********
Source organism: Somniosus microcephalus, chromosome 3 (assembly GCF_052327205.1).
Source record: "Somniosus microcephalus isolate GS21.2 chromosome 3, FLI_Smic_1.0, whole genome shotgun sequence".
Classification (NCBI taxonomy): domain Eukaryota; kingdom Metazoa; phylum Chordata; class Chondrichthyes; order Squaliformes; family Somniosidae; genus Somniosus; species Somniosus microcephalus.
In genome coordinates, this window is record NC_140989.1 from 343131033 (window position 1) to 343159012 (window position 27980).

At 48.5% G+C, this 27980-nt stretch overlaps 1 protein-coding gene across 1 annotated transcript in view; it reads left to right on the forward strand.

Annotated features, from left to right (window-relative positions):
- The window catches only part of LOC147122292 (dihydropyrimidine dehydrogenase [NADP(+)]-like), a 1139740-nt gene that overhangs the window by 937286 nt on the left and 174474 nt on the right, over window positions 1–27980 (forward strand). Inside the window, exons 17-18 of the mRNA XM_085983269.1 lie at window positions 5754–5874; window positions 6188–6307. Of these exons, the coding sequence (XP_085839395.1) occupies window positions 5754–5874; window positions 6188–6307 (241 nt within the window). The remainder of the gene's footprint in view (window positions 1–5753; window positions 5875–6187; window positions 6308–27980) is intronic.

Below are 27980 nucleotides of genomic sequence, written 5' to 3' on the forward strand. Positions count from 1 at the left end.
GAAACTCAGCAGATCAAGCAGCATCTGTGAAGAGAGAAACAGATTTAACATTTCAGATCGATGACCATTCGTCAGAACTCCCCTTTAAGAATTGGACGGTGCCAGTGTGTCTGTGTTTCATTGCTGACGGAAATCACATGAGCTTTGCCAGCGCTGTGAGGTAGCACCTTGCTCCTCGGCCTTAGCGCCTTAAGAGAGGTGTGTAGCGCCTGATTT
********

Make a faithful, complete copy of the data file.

Source organism: Somniosus microcephalus, chromosome 3 (assembly GCF_052327205.1).
Source record: "Somniosus microcephalus isolate GS21.2 chromosome 3, FLI_Smic_1.0, whole genome shotgun sequence".
Classification (NCBI taxonomy): domain Eukaryota; kingdom Metazoa; phylum Chordata; class Chondrichthyes; order Squaliformes; family Somniosidae; genus Somniosus; species Somniosus microcephalus.
In genome coordinates, this window is record NC_140989.1 from 343131033 (window position 1) to 343159012 (window position 27980).

At 48.5% G+C, this 27980-nt stretch overlaps 1 protein-coding gene across 1 annotated transcript in view; it reads left to right on the forward strand.

Annotated features, from left to right (window-relative positions):
- The window catches only part of LOC147122292 (dihydropyrimidine dehydrogenase [NADP(+)]-like), a 1139740-nt gene that overhangs the window by 937286 nt on the left and 174474 nt on the right, over window positions 1–27980 (forward strand). Inside the window, exons 17-18 of the mRNA XM_085983269.1 lie at window positions 5754–5874; window positions 6188–6307. Of these exons, the coding sequence (XP_085839395.1) occupies window positions 5754–5874; window positions 6188–6307 (241 nt within the window). The remainder of the gene's footprint in view (window positions 1–5753; window positions 5875–6187; window positions 6308–27980) is intronic.

Below are 27980 nucleotides of genomic sequence, written 5' to 3' on the forward strand. Positions count from 1 at the left end.
GAAACTCAGCAGATCAAGCAGCATCTGTGAAGAGAGAAACAGATTTAACATTTCAGATCGATGACCATTCGTCAGAACTCCCCTTTAAGAATTGGACGGTGCCAGTGTGTCTGTGTTTCATTGCTGACGGAAATCACATGAGCTTTGCCAGCGCTGTGAGGTAGCACCTTGCTCCTCGGCCTTAGCGCCTTAAGAGAGGTGTGTAGCGCCTGATTT